What you need to know before you remove your chimney


Despite being a common addition in older buildings – particularly those constructed before 1900 – more and more people are choosing to remove their chimney to update the look or functionality of their property.

So, what does this involve? For many, chimney removal can seem like a daunting task, which is why our experts at Morgan Asphalte have put together this article to explain everything you will need to know about the removal process. That way, you know exactly what action to take and what the work will entail.


Why do people remove their chimney?

Depending on your requirements, any of the following chimney parts can be removed from your property: the fireplace (internal), chimney breast (internal), flue (internal) and the chimney stack (external). There are a host of reasons why people choose to remove the chimney from their property, including:

  1. Damp problem/damage. Repairing a chimney which has fallen victim to damp or weather damage or general wear can be rather costly, so if you no longer require a chimney in your property, it may be more practical to have it removed.
  2. State of disrepair. In some cases, it’s a more cost-effective option to remove the chimney rather than shelling out a hefty cost to have it continually repaired.
  3. Takes up too much space. Removing your chimney can create more space in your property.
  4. No plans to use it in the future. If you do not intend on using the chimney, you may decide to have it completely removed.
  5. Smoke laws. Many areas in the UK are smoke control areas, which ban smoke emissions from a chimney unless you are using an authorised fuel or appliance exempt from the rules (such as burners and stoves). To find out if you live in a smoke control area, contact your local council today who will be able to help you.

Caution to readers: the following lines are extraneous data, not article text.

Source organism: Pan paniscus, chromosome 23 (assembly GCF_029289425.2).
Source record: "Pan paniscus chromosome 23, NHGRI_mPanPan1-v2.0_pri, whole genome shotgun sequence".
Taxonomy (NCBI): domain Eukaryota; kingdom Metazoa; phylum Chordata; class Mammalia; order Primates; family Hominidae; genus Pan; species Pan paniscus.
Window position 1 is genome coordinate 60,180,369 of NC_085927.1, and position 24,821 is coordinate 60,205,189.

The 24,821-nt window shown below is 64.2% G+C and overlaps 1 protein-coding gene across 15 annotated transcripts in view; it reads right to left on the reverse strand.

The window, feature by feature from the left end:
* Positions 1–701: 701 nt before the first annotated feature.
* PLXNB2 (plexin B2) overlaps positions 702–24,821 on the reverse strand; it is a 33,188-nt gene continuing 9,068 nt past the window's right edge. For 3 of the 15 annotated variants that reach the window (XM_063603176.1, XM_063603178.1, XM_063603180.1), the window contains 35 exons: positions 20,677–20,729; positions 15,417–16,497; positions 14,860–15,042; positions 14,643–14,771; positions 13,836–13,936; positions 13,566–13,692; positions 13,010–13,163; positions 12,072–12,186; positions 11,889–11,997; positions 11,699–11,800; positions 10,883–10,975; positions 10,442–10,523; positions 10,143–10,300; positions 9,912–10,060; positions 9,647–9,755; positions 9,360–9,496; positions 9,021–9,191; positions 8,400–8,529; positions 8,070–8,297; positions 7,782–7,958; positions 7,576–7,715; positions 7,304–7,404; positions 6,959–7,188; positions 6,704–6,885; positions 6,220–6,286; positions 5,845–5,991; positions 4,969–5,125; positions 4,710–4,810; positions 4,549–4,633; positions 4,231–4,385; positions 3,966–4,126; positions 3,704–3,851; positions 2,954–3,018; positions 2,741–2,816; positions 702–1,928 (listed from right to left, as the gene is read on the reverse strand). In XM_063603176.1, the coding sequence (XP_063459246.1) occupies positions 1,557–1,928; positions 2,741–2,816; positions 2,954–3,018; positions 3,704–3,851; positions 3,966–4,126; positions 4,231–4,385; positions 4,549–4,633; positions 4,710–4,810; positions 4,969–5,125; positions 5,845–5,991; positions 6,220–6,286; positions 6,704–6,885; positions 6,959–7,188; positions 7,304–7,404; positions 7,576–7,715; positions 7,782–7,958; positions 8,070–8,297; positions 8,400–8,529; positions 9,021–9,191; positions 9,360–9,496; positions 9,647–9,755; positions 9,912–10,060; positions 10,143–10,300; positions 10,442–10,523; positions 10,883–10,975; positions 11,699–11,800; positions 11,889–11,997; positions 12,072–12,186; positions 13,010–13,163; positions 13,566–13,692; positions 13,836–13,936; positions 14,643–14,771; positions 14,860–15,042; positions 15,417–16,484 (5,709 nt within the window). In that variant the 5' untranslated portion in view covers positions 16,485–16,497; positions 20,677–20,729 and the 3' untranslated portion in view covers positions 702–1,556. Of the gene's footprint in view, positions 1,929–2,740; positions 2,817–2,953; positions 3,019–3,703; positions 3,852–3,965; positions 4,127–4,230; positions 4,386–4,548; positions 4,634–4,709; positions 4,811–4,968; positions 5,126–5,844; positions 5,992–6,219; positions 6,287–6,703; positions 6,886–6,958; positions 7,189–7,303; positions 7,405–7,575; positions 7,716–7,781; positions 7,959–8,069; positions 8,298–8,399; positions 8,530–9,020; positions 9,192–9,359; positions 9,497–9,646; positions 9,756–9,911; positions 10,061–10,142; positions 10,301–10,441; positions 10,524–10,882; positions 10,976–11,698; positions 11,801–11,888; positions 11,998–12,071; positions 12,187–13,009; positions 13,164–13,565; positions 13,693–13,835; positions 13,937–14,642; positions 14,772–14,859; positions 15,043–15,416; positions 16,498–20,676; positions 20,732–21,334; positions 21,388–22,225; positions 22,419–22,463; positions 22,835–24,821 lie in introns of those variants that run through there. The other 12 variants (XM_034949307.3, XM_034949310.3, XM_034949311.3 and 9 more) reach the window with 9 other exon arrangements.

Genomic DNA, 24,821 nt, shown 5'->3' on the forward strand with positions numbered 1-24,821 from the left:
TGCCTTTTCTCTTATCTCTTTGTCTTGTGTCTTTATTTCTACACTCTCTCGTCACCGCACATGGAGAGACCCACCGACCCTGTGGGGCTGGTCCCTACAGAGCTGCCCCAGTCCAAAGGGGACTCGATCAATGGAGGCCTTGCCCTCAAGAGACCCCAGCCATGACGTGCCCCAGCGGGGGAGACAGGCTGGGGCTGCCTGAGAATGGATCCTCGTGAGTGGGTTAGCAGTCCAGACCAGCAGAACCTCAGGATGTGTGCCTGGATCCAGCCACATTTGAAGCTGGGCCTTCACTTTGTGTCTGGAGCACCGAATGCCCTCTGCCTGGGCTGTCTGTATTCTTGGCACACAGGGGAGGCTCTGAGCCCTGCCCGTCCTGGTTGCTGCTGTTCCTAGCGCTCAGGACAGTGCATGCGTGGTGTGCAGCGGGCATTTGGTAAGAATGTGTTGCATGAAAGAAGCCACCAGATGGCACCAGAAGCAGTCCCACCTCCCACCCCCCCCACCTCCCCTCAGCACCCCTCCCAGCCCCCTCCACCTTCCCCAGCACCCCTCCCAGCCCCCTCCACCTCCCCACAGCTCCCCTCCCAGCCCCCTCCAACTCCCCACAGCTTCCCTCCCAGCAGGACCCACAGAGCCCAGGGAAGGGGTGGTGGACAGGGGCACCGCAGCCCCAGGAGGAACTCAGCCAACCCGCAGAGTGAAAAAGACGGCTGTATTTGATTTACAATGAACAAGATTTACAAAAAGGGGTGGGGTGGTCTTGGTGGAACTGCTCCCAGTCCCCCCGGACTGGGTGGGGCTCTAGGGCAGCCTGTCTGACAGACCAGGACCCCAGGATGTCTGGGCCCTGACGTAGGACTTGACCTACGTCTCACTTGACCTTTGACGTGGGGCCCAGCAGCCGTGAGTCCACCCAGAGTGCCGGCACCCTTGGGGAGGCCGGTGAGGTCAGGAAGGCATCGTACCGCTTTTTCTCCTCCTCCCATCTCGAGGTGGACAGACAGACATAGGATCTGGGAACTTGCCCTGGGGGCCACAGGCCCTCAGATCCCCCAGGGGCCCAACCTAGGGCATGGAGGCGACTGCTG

Will removing my chimney affect the resale value of my property?

Prior to removing your chimney, you must carefully consider whether the resale value of your property will be affected. For example, the value of an older period property may be majorly impacted if the chimney is removed, as it takes away some of its traditional charm.


What problems may I face when removing my chimney?

If you only decide to remove parts of the chimney rather than the whole structure, strong support beams will be required to hold any overhead masonry in place. This is crucial as it will prevent any structural damage or, at worst, the collapse of the building.

If your chimney is located on a partition wall shared with a neighbouring property, then you are obligated to follow the appropriate guidelines set out in the Party Wall Act. When it comes to building work, following this act dutifully will help prevent any disputes between you and your neighbour while the work is being carried out. As such, special attention needs to be paid to any part of the chimney on the party wall – such as the chimney breast – and you must follow the correct procedures accordingly.

Out of courtesy, you should notify your neighbours at least two months prior to the work taking place to inform them of your plans.

Morgan Asphalte
As a professional roofing company, here at Morgan Asphalte we can remove, fix or replace your chimney stack depending on your requirements – it’s worth noting that you will need to obtain a separate quote for the internal work. As one of London’s leading roofing companies, we promise quality workmanship and a high level of service with every project we undertake. Simply contact our expert team today to find out more or to arrange a free, no obligation quote.

Posted on 29 February 2016 in Chimney and tagged chimney, chimney repairs, chimney stack, chimney stack removal.

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